In this digital age, when there is tons of media content to be binged every day, what according to you is the significance of poetry, which is to be read, contemplated and absorbed by a reader taking the time out to experience its essence?

In many cultures, the ancient roles of poet and historian were one and the same, and while we might not think in those terms any longer, it’s worthwhile to note the idea of the poet’s responsibility as record-keeper, and recorder of events.

One significant aspect of poems is the scrutiny they put language under. The ambiguities of a word or phrase, as well as their resonances and etymologies all come into play when one gives a poem time and thought. The reader’s mind is where poems happen, anyway. All this is to say that while poems might exist as particular instances and structures of language, the same mystification and pleasure is to be found in all language which isn’t only in poems. One might read a poem about a chestnut tree, then come to see the chestnut tree differently.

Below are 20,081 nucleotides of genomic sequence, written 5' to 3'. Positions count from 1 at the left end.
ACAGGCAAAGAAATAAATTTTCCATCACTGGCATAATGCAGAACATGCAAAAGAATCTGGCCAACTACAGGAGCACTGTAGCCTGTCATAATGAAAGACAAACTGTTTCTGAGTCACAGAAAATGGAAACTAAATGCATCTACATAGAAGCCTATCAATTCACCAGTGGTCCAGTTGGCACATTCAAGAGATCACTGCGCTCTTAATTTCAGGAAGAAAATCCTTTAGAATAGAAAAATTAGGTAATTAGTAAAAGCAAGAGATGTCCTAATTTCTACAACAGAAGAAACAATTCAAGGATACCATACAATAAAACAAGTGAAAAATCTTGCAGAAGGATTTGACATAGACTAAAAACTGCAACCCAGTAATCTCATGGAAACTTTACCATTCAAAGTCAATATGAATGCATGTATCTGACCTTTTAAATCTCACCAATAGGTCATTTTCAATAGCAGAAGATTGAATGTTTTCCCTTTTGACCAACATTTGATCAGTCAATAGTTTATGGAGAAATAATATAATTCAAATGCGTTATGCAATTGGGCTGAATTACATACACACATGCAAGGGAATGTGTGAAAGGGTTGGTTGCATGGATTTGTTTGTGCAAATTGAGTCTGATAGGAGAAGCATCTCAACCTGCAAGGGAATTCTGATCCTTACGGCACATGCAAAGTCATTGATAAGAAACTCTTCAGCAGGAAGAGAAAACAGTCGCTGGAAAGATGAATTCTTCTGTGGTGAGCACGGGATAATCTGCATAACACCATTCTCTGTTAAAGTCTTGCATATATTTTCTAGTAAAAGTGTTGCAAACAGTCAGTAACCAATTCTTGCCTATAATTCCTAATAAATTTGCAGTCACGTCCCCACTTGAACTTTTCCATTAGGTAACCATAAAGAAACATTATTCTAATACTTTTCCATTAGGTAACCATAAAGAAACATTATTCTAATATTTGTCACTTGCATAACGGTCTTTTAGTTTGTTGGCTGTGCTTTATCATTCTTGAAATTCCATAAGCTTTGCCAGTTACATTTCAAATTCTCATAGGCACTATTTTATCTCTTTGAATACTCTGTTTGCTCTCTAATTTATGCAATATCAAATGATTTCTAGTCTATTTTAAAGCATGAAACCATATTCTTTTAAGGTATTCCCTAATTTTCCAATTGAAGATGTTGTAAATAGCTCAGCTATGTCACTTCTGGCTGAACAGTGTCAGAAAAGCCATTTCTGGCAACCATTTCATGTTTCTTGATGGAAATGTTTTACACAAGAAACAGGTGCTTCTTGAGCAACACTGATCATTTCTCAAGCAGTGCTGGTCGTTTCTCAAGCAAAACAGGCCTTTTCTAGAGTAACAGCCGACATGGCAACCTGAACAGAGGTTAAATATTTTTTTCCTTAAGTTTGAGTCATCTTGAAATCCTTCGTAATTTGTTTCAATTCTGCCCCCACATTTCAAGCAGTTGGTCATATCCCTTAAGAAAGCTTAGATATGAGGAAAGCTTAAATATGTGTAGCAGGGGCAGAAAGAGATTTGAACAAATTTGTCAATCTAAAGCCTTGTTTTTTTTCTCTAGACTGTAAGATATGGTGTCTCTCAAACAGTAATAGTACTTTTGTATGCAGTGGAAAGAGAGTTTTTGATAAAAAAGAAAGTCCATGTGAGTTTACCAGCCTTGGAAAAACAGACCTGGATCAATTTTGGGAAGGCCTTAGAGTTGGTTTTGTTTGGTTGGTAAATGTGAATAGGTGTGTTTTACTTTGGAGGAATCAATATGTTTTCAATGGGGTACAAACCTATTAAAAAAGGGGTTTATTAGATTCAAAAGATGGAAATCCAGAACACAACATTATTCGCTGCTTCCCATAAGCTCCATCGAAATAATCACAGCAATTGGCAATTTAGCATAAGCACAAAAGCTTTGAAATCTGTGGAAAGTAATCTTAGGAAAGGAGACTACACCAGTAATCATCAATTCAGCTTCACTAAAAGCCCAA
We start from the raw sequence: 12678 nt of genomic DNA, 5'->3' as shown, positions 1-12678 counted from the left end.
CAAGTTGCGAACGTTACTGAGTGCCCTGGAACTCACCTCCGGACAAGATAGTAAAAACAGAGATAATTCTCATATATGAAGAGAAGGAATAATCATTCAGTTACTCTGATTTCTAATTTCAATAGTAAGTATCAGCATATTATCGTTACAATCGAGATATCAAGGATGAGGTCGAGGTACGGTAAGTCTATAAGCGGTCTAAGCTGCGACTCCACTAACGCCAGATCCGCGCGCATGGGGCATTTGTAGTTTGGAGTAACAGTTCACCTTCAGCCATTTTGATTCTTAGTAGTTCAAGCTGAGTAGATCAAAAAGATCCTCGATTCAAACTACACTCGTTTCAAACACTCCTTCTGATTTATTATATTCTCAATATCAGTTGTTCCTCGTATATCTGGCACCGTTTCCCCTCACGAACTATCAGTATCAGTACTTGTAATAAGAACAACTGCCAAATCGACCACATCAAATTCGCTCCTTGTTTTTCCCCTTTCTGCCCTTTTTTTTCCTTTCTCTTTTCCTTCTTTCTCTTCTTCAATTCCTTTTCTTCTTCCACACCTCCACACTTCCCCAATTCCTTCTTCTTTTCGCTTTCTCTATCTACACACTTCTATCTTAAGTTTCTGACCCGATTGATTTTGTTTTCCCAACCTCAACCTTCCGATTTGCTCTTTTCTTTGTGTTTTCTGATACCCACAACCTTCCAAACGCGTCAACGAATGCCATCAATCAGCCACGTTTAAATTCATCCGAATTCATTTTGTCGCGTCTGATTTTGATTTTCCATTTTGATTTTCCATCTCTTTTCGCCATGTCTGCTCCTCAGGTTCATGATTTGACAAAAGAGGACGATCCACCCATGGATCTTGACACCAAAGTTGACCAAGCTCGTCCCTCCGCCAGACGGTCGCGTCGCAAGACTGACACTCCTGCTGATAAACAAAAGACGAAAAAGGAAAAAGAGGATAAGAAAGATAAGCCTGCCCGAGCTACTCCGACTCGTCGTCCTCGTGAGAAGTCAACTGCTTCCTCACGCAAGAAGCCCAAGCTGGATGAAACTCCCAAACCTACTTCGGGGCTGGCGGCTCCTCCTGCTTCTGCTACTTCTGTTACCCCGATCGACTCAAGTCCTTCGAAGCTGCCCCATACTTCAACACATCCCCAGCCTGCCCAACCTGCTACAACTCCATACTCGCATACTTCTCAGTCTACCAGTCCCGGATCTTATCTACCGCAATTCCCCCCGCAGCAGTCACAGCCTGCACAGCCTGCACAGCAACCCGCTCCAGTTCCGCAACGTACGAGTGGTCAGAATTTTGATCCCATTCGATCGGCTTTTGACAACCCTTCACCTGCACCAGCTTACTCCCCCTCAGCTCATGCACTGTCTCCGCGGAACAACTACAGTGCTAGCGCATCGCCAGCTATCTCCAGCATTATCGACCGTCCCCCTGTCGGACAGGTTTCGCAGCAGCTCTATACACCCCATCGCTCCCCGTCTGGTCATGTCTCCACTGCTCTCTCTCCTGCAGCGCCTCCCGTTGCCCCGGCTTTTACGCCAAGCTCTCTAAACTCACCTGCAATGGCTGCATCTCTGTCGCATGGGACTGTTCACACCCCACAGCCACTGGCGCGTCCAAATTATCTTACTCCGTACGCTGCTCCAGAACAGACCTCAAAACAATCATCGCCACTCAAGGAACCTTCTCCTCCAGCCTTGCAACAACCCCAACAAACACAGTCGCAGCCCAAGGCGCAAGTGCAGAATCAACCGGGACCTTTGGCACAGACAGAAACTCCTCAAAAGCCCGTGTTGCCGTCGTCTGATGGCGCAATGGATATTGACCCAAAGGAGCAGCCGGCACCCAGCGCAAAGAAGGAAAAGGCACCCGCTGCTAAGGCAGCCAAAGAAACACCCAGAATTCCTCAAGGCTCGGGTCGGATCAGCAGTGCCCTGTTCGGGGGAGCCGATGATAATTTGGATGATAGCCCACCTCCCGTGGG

Besides that, I’m inclined to think poems might be of particular use when we come to think of images. A staggering number of new images are created and shared every day. We ought to remember that there was (and still is) something miraculous about the photographic image, yet we’re utterly immersed in images. The Social Photo: On Photography and Social Media by Nathan Jurgenson is a wonderful book on this topic. Since the poems I like most are those which privilege the concrete image over the abstract, I wonder what we can learn by comparing the poetic image with the digital image. How we perceive one might teach us something about the other.

Stephen Sexton on his debut collection of poems and the impact of Super Mario Brothers on his life

Stephen Sexton's If All The World And Love Were Young.

Does writing poetry that expresses your grief and the fond memories you hold on to ease the burden of the sorrow that weighs heavily on the mind, or does it become painful to dive deep within yourself, embrace this sorrow and then write about it?

Since it wasn’t my intention to write directly about grief, I felt I didn’t quite make this decision. I’m not sure I’m inclined to think that writing poems exorcises powerful emotions, at least I’m not sure it did that for me. When I did find myself writing about it, my impulse was to work to transform grief into something else; to intertwine my memories with the computational memory of a video game.